LOS ANGELES, August 4, 2013 — On Hall of Fame weekend, the NFL lost one of the great characters in the history of the league. Hall of Famer Art Donovan left us at age 89 for the big stadium in the sky.
Donovan was the very first player ever drafted by the Baltimore Colts. In 1968, the standout defensive tackle was inducted into the very Pro Football Hall of Fame in Canton, Ohio that takes center stage each first weekend in August. It was sheer poetry that he died on the very weekend that honors the best of professional football.
In addition to being a great player, he was one of the game’s great characters. Always good for a fun quote or football anecdote, his later years saw him become a frequent guest of late night talk shows.
He would often playfully mock the current generation of players as being soft, but never in a mean-spirited way. He would brag about the toughness of his generation, but with plenty of self-deprecation mixed in.
When told a player suffered a hip pointer, Donovan dismissed such an injury as impossible in his playing days.
“Hip pointer? I didn’t have any hips.”
He frequently joked about all the cutting edge medical treatment the players received after games. In his day, to recover from injuries and pain, “We just drank a six-pack of Schlitz.”
In August of 2006, my own visit to the Pro Football Hall of Fame ceremonies resulted in being the gentle target of his quips. Seeing my Jewish fedora, he called out “Hey Rabbi, come here a second.”
He regaled me with his stories of growing up Jewish in Brooklyn. Upon questioning whether he was really Jewish, he responded, “No, I’m just an Irish B.S.er.”
He then recommended that if youngsters like myself were going to treat him to lunch and hear more stories, they had “better hurry up. I’m old, you know.”
While Donovan loved telling his football stories, he was far more modest about his real war stories. A Marine veteran of World War II, he fought at the Battle of Iwo Jima.
Yet he was always comfortable about talking about his battles in the trenches of the Baltimore defensive line. He was drafted in the 22nd round in 1947 (The NFL Draft is now only seven rounds). He took pride in playing football during the days when players were not required to wear helmets. He often joked that his intellect was a result of too many hits to his helmetless head. His 1987 autobiography was entitled “Fatso.”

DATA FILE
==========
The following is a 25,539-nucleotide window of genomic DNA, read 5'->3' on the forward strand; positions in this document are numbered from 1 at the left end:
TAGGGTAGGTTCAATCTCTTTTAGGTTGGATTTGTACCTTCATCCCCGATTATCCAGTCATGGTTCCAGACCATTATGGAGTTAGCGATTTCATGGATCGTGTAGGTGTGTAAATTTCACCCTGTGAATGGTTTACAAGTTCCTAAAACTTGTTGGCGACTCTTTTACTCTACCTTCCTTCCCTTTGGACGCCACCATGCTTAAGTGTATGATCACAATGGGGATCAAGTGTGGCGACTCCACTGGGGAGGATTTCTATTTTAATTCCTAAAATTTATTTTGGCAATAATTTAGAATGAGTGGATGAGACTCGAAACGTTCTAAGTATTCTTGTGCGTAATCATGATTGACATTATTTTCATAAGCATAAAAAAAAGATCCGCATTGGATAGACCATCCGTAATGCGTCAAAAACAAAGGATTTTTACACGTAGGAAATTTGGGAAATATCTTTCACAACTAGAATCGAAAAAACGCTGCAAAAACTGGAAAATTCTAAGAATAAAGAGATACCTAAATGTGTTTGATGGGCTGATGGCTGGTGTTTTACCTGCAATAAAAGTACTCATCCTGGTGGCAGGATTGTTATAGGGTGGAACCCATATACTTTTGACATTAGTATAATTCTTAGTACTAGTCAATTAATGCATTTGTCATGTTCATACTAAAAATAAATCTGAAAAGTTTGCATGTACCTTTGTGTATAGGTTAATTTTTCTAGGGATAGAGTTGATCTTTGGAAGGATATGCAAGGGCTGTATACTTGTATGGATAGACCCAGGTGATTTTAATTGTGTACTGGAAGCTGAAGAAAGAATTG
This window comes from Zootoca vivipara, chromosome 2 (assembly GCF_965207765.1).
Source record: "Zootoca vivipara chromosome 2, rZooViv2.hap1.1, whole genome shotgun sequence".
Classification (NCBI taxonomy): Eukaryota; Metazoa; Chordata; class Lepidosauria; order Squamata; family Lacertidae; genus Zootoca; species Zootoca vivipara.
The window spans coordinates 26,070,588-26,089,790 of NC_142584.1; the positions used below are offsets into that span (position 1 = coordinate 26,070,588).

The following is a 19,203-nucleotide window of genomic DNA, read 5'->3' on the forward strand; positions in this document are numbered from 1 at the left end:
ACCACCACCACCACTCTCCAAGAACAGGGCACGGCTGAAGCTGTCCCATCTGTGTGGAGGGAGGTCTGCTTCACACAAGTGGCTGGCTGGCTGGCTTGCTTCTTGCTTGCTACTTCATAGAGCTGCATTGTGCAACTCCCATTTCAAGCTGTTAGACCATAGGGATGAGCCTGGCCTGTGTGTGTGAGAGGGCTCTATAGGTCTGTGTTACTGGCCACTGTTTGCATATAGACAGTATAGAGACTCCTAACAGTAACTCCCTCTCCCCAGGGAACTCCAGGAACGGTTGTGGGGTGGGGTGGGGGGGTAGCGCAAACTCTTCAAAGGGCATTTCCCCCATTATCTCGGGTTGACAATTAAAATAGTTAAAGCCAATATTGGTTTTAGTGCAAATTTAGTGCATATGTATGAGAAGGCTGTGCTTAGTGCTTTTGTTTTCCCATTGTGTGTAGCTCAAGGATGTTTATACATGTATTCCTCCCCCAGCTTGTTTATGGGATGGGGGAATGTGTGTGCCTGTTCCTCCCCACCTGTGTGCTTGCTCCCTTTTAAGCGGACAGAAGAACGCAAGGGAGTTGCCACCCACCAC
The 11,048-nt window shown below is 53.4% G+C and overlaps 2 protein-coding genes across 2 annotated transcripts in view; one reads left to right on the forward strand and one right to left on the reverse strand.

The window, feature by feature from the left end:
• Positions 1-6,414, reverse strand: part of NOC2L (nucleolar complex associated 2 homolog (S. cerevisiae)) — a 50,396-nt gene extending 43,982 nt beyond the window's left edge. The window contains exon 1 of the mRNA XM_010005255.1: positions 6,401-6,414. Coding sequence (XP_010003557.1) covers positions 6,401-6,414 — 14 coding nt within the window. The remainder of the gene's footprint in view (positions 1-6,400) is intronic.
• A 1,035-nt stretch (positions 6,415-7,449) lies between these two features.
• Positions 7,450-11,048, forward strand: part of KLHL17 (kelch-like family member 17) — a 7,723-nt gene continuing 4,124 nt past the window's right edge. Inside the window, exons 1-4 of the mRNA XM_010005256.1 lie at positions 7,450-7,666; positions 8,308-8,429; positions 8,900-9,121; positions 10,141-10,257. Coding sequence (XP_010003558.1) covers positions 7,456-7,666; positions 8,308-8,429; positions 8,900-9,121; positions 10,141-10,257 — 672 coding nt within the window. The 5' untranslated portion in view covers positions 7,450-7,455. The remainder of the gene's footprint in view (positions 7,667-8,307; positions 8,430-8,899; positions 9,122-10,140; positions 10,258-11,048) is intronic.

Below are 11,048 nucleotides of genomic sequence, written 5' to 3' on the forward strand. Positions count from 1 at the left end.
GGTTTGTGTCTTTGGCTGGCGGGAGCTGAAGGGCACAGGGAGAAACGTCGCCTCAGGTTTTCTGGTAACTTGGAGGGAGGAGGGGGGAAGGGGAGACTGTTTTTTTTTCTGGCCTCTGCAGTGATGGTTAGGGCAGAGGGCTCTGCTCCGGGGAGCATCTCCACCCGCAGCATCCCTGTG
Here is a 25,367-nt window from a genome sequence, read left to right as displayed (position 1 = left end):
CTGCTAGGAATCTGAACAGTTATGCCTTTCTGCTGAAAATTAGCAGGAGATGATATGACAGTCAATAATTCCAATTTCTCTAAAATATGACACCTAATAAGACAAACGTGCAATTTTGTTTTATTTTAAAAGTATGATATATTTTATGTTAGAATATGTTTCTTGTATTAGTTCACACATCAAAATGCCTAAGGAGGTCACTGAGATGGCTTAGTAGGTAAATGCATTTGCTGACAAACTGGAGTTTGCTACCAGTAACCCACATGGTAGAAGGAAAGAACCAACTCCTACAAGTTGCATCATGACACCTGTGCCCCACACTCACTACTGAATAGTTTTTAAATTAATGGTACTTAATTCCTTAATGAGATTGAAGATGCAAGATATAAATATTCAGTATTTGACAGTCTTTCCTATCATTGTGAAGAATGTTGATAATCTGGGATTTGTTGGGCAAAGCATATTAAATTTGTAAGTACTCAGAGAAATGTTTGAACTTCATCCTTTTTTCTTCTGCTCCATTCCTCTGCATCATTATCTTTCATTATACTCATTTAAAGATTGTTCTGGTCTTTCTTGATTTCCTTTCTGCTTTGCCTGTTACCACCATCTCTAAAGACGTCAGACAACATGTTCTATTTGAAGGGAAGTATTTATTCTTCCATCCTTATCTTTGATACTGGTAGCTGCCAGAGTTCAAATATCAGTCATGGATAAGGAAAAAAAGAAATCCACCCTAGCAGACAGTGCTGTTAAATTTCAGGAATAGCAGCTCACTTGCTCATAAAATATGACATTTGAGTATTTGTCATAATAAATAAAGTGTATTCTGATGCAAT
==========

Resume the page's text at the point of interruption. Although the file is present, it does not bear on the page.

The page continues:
For all the jokes at his own expense, he was a very smart football player. He made the Pro Bowl in five straight years from 1953 through 1957. He was on the Colts teams that one consecutive NFL Championships in 1958 and 1959. The victory over the New York Giants in the 1958 NFL Championship Game was the first NFL game to require overtime. It is still known 55 years later as “The Greatest Game Ever Played.” Johnny Unitas handed the ball to Alan Ameche to win the game, and Weeb Ewbank was the legendary coach. Yet it was Donovan and the defense that came up big in critical situations in that game.
Art Donovan was part of the most significant moments in NFL and American history. Yet it is his enduring sense of humor that endeared to many generations of football and non-football fans decades after he retired.
Football at its core is a game, and is meant to be fun. Art Donovan made it fun, and poked fun about his game experiences while always honoring and respecting the game of football itself.
For so many reasons, he will be missed.
Follow Eric on Twitter @TYGRRRREXPRESS Eric Golub is an independent writer for the Communities. Read more from Eric at his TYGRRRR EXPRESS blog. Follow us: @wtcommunities on Twitter
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